by Frank Dempster Sherman
You who at my elbow sit,
By whose eyes my lines are lit,
How shall any poet's pen
Go amiss or falter when
Stars like these shine out above --
Beacons kindled there by Love --
Lighting up the paths below
Where he wanders to and fro.
Is it strange the rhymes should kiss
Under such a spell as this?
They but mimic those, my Sweet,
Who of old were wont to meet,
Meet and linger at the bars,
Making love beneath the stars:
We ourselves were happy rhymes
In those dear, betrothal times.
Take this lyric: every line
But reflects the stars that shine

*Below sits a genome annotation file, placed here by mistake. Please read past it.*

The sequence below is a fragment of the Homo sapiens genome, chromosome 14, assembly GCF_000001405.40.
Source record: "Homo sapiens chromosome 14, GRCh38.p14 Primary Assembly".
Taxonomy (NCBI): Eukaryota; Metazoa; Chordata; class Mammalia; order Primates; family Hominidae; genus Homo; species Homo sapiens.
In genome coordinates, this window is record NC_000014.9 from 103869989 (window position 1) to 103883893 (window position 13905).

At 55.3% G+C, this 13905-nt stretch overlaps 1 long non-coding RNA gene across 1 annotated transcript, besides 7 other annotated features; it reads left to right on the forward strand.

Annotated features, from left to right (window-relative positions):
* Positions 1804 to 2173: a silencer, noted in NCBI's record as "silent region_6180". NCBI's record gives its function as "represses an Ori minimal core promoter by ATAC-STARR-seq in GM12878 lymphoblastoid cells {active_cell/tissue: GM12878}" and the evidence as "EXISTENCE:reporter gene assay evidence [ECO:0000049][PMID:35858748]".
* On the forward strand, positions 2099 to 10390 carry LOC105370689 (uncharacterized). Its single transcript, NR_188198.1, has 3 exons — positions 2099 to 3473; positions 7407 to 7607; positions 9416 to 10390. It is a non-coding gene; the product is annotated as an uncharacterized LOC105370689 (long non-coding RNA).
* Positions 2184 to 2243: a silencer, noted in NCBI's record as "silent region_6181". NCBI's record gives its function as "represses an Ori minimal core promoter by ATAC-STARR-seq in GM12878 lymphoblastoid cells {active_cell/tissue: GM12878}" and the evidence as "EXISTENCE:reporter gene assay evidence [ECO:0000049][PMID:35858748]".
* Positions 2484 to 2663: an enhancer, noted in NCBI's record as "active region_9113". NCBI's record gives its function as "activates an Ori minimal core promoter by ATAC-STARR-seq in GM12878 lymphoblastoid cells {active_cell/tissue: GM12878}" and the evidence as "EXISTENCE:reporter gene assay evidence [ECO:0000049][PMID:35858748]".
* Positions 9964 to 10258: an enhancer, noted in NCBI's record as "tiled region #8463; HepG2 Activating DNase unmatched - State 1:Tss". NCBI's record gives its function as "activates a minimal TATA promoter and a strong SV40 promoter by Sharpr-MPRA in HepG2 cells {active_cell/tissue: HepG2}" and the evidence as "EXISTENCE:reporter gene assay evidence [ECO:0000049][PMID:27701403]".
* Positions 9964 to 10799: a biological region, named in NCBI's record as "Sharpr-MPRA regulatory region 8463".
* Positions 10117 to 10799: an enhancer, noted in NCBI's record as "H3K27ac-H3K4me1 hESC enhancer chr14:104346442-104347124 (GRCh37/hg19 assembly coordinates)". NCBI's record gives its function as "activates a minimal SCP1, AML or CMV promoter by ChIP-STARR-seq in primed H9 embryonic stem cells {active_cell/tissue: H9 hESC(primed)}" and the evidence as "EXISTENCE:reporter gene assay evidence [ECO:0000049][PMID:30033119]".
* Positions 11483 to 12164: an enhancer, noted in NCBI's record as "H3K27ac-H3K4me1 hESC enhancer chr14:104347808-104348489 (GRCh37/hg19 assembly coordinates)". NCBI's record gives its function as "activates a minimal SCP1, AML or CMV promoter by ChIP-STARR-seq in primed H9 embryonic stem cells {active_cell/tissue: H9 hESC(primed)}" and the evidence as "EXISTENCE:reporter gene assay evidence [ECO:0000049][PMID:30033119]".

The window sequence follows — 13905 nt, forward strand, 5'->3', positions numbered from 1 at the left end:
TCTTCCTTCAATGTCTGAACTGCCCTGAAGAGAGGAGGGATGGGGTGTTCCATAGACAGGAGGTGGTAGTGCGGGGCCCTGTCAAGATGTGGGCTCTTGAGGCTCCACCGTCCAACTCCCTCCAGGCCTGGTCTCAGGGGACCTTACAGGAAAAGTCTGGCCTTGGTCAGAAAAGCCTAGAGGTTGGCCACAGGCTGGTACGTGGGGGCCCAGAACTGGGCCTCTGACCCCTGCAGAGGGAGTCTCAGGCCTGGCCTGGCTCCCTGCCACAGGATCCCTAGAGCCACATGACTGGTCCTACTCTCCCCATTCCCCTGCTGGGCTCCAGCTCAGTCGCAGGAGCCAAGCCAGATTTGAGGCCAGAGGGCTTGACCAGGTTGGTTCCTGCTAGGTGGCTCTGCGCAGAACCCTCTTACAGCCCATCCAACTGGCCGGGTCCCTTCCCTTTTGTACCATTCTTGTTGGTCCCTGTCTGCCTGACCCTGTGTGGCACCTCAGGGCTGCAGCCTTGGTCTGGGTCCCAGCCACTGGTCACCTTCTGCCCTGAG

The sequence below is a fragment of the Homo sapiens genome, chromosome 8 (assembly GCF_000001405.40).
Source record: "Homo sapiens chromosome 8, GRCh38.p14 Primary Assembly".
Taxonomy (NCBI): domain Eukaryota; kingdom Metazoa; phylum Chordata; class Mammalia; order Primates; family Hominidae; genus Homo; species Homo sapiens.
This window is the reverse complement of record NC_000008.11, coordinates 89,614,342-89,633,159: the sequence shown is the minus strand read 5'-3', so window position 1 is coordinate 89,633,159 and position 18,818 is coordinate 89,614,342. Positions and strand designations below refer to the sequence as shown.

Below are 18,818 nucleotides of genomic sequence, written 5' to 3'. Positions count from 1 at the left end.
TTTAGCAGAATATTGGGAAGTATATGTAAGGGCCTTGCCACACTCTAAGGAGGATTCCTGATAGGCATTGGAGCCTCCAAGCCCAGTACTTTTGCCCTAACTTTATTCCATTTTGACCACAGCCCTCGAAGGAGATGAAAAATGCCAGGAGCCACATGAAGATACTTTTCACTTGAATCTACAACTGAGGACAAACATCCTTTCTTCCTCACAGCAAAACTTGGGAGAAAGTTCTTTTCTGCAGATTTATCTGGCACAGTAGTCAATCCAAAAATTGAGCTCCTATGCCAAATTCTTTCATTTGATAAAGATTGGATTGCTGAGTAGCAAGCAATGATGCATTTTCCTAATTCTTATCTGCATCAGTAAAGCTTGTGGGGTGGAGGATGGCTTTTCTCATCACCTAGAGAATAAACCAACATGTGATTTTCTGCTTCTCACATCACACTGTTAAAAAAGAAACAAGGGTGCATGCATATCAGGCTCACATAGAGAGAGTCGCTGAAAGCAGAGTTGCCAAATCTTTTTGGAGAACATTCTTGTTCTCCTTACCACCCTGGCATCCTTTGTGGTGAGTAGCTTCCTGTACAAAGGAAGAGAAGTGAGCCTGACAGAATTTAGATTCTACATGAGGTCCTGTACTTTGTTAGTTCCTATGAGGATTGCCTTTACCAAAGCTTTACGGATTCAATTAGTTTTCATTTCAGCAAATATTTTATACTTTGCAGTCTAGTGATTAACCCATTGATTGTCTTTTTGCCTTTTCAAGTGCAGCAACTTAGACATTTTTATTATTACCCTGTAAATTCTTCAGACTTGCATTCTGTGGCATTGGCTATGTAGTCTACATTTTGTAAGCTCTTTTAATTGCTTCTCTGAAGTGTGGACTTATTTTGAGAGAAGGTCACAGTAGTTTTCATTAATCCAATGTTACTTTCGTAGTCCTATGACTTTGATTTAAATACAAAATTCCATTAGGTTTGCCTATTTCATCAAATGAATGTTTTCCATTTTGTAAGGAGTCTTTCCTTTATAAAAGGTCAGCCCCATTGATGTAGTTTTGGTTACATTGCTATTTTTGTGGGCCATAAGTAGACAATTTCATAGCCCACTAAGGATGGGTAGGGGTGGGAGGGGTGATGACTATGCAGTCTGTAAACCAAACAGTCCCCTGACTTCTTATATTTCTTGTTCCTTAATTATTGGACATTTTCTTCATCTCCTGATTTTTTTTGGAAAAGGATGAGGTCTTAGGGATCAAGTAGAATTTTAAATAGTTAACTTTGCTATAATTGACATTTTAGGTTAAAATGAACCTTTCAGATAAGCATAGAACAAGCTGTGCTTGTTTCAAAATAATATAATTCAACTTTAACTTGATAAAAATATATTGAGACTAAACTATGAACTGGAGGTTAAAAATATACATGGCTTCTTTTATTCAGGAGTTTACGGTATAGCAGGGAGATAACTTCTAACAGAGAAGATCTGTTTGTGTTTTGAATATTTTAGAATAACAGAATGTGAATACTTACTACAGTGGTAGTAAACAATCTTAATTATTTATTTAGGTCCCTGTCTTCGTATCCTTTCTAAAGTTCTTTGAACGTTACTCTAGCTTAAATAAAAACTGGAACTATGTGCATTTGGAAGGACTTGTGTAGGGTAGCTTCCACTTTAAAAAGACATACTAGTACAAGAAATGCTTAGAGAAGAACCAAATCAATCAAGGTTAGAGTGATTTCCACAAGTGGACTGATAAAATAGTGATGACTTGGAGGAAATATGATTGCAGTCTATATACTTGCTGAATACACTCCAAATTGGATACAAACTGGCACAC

O'er my shoulder, telling me
Of my sweetheart's constancy!
And if any word appear
Vague or needless, say you: Here
Went a cloud across his skies;
This is where its shadow lies.
But should any turn of phrase
Win your lips to speak its praise,
Know you then the happy thought
From your eyes the poet caught:
All the graces of his song
To those constant stars belong, --
To those tender eyes that brim
Full with love to gladden him.
Source:Lyrics For A Lute
Boston and New York, Houghton, Mifflin, and Company